Sidekick users may regain lost data, Microsoft says
Offers hope to fuming users after massive server outage, puts distance between subsidiary's snafu and own cloud plans
Computerworld - Microsoft late Monday held out a glimmer of hope to Sidekick users, saying that it may be able to recover some data previously believed lost in a massive server failure.
"Recent efforts indicate the prospects of recovering some lost content may now be possible," a Microsoft spokesman said in a statement that was duplicated on T-Mobile's support site. "We will continue to keep you updated on this front; we know how important this is to you."
The news came two days after Microsoft and T-Mobile confirmed that a server failure "almost certainly" meant that users' data had been lost. In a joint message at the time, the companies said that although engineers were working on the problem, "the likelihood of a successful outcome is extremely low."
The outage sparked users to post thousands of messages on T-Mobile's support forums, where most customers raged at the loss, calling it "inexcusable" and beating the drum for a class-action lawsuit.
On Monday, hints surfaced that Microsoft might have made progress in restoring the lost data, as some users said that personal data had reappeared on their phones.
Sidekicks use the servers run by Microsoft subsidiary Danger Inc. to synchronize the smartphone's content, including contacts, appointments and photos, with a cloud-based storage service. When the servers went down and data on them was lost, that same data was then deleted from Sidekicks whose users had removed the battery in an attempt to reset the device, or had let the phone's battery completely drain.
Some reports had linked the server failure to an upgrade of Danger's storage area network (SAN). Microsoft, however, declined to confirm those reports.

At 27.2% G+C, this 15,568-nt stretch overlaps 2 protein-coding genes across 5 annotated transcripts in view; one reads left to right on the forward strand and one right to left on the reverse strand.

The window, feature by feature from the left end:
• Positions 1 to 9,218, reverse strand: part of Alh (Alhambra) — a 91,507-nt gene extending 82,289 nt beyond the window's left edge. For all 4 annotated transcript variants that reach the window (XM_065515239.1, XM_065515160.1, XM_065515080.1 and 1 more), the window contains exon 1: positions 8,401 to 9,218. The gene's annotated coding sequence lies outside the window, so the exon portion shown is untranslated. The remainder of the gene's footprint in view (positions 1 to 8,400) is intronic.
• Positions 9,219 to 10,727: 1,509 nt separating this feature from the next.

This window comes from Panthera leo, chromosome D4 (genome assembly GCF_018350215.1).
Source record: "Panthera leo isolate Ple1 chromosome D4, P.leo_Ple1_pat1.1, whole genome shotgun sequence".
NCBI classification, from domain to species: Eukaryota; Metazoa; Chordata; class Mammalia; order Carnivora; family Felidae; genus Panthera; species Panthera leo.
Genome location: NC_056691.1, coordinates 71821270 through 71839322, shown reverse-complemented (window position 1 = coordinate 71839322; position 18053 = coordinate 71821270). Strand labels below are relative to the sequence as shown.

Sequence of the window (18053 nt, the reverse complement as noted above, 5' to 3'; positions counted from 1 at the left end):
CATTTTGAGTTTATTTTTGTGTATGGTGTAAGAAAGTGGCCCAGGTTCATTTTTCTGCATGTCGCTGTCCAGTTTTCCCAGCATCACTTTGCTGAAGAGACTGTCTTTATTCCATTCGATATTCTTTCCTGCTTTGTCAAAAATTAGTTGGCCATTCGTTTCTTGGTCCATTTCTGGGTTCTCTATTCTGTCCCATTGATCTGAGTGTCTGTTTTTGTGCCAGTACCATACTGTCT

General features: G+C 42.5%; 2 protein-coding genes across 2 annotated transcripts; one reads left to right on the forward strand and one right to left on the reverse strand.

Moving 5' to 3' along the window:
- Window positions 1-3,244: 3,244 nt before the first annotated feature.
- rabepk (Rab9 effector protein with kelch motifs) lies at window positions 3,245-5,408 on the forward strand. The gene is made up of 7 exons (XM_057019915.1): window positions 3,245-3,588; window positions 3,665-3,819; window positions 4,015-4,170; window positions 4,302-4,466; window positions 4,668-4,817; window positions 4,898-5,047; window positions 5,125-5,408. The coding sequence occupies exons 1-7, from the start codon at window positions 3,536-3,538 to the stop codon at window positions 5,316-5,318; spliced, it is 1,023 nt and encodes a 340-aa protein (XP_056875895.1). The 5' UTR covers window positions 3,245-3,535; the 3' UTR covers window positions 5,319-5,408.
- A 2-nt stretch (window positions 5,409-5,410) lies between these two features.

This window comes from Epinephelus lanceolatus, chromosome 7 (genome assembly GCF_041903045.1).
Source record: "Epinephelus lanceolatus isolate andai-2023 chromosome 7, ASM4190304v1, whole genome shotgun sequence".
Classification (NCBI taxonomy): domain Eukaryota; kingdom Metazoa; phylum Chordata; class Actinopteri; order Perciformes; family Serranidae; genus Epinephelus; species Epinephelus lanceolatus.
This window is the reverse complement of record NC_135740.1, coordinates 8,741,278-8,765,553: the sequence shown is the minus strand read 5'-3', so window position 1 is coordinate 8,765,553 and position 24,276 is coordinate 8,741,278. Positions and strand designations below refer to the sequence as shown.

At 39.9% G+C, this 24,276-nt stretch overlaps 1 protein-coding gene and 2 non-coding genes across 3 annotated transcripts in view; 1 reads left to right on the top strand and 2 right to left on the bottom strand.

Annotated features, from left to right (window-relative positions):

T-Mobile promised customers $100 for their troubles, but with significant caveats. "In the event certain customers have experienced a significant and permanent loss of personal content, T-Mobile will be sending these customers a $100 customer appreciation card," the mobile carrier said. "This will be in addition to the free month of data service that already went to Sidekick data customers. This card can be used towards T-Mobile products and services, or a customer's T-Mobile bill."
Affected customers will be automatically notified within the next two weeks, T-Mobile added. "We however remain hopeful that for the majority of our customers, personal content can be recovered."
Also on Monday, Microsoft provided some additional information about what happened at Danger, the Sidekick software and services developer it acquired in 2008. "A server failure at Microsoft/Danger caused an outage that affected the applications and services available on the Sidekick devices," a Microsoft spokesman said Monday afternoon. The failure, the spokesman added, "impacted both the main and backup databases."
But Microsoft also made a point to distance its own cloud-based plans from the disaster. "The Sidekick runs on Danger's proprietary service that Microsoft inherited when it acquired Danger in 2008," said Microsoft's spokesman. "The Danger service is built on a mix of Danger-created technologies and third-party technologies. Microsoft's other cloud computing projects are totally separate from the Danger Service and do not rely on the Danger Service technology."